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Amazon Web Services, the cloud-hosting arm of Amazon.com Inc. opened new data centers in the U.K. as it seeks to stay ahead the competition in offering cloud computing services to government and health-care customers.
It is AWS's third European region; the other two are located in Germany and Ireland. Called AWS Europe (London) Region, it is divided into two sites, which Amazon calls Availability Zones. These zones can act as colocation facilities, ensuring that a single event doesn't take every customer's cloud-based applications and services offline.
News of the data center emerged late on Friday (UK time) in a blog post by Amazon CTO Werner Vogels, which gave no hard details about the data center, except to say that the UK would get its own AWS “region” when the data center comes on line by the end of 2016 or early 2017.
Governments are increasingly moving computing functions into the cloud. But they are often required for regulatory and security purposes to hold data within their national borders. The same applies for sensitive healthcare information. Meeting these demands is one of the reasons cloud provides are rushing to open more data centers around the globe.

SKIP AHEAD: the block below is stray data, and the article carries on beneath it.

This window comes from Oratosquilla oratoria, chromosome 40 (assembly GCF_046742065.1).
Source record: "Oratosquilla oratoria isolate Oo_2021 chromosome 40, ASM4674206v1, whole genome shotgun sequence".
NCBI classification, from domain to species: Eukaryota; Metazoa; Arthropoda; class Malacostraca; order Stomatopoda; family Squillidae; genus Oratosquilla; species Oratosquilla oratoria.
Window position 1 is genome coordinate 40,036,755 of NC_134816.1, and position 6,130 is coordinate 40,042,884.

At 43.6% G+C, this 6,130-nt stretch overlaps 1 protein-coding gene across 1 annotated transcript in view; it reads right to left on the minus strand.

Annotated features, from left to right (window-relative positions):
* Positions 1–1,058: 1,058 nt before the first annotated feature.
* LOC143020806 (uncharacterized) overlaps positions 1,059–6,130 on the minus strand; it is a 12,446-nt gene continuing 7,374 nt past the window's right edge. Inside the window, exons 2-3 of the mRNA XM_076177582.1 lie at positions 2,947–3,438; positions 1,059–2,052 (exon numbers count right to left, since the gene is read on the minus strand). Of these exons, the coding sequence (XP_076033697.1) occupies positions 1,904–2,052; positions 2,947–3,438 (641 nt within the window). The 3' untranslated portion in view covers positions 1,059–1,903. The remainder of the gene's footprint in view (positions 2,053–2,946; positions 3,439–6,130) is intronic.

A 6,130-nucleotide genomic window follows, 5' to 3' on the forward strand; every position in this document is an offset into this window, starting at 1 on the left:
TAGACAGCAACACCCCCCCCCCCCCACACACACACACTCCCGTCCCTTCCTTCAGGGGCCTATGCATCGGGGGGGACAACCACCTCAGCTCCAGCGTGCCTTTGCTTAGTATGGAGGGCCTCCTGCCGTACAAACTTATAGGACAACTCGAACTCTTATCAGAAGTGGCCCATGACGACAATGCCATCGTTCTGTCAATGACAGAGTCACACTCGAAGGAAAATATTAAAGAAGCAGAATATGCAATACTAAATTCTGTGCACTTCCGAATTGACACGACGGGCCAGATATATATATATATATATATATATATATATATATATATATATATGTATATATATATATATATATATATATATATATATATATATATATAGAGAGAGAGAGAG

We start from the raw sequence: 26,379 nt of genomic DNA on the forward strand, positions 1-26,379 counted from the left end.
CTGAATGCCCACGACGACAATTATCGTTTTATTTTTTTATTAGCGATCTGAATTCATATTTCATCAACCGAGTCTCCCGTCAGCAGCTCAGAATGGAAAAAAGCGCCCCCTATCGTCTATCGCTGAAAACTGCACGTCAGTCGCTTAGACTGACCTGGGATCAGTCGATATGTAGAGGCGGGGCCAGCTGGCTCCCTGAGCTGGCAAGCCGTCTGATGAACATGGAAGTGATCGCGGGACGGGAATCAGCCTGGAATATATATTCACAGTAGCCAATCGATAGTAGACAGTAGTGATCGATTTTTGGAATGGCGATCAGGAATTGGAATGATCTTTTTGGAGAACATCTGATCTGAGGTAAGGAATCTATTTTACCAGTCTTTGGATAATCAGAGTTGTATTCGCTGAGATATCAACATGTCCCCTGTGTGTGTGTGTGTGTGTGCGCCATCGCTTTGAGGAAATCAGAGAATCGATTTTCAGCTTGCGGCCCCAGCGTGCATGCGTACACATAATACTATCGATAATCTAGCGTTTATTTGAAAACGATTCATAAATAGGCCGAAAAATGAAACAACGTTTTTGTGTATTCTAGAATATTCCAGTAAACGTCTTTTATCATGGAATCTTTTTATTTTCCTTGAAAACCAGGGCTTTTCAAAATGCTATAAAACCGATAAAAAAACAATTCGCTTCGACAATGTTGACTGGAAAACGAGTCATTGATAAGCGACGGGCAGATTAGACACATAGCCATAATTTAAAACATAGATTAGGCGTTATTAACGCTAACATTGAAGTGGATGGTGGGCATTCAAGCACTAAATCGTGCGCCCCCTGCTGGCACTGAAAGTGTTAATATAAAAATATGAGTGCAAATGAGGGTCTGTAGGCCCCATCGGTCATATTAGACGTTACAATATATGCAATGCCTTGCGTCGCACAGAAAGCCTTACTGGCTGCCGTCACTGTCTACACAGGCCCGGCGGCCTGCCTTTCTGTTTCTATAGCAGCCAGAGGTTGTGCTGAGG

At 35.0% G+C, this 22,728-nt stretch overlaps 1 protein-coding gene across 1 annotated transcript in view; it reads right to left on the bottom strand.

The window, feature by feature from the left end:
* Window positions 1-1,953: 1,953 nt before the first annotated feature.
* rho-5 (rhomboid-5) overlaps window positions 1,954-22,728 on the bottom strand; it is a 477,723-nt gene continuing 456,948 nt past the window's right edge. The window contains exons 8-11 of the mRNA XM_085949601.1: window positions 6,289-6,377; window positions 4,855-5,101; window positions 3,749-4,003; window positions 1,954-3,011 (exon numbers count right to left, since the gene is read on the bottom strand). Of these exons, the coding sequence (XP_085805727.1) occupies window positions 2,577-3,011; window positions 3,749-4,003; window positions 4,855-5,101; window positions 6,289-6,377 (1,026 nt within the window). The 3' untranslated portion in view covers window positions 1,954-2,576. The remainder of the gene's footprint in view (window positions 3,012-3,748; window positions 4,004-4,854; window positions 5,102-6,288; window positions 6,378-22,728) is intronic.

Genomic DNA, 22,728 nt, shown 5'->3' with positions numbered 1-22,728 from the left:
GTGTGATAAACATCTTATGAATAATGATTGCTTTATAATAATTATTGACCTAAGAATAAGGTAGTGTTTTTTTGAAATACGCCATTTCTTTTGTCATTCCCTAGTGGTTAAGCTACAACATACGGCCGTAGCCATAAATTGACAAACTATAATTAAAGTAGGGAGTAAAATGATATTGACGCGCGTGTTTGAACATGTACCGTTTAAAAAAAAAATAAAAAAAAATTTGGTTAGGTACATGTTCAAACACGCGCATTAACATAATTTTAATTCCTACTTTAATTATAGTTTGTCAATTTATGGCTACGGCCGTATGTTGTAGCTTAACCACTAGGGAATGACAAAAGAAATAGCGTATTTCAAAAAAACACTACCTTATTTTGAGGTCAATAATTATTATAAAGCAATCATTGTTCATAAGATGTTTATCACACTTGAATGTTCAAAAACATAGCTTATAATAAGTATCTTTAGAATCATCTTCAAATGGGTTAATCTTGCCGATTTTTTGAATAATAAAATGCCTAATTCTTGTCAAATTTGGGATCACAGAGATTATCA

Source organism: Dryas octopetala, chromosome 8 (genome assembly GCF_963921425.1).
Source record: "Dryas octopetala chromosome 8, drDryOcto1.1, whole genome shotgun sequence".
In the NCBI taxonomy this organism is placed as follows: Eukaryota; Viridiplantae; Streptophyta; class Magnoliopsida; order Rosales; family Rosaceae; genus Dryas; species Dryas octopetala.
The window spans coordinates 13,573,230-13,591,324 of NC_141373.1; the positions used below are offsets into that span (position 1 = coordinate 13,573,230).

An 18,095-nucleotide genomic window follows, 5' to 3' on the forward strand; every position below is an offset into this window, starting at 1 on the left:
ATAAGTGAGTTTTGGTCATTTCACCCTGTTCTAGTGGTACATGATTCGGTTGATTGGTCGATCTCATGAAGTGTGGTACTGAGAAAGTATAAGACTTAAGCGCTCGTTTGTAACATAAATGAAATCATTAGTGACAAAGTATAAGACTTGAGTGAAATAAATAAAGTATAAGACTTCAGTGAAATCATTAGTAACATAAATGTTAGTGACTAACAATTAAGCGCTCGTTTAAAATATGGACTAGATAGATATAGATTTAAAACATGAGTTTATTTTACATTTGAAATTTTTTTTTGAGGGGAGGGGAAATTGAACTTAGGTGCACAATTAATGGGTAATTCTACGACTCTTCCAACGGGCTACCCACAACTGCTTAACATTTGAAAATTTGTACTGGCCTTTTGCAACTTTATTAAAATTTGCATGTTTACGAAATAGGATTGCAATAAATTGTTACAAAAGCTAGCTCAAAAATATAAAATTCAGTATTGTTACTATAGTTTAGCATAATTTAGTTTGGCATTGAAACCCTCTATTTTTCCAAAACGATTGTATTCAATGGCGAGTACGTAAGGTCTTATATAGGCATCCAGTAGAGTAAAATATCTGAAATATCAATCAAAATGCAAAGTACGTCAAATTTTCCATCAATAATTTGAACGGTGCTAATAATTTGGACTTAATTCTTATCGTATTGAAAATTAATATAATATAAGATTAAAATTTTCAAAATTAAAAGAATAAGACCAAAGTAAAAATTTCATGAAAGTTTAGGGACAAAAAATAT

Liam Maxwell, the U.K.’s national technology advices, said in a statement that the government had saved 3.5. billion pounds so far by choosing to host data in the cloud than on its own servers.
With so many on demand services and the delivery of services to IoT devices in the future, location is everything. Proximity to the user base can be the determining factor in the success of any venture that uses these types of services. It also addresses the significant backhaul and connectivity costs to Amazon when services have to be delivered from a distant, in terms of network topology, data center.
The new location should also make high profile British companies that deliver on-demand content much more secure in the knowledge of where their data resides. Amazon identifies companies such as the BBC, Channel 4, ITV, News UK, The FT, Trinity Mirror, and The Guardian as current AWS users.
The decision to build new data centers in the U.K. predates the country’s June vote to leave the European Union – said Teresa Carlson, vice president for worldwide public sector operations for Amazon Web Services. But giving customers the ability to store data in the U.K> has taken on increased importance since the Brexit vote as clients worry about whether British data privacy rules will diverge from European standards. “Now, whether the U.K. is in Europe or not, they have their own region”, she said.
Thursday Dec 15, 2016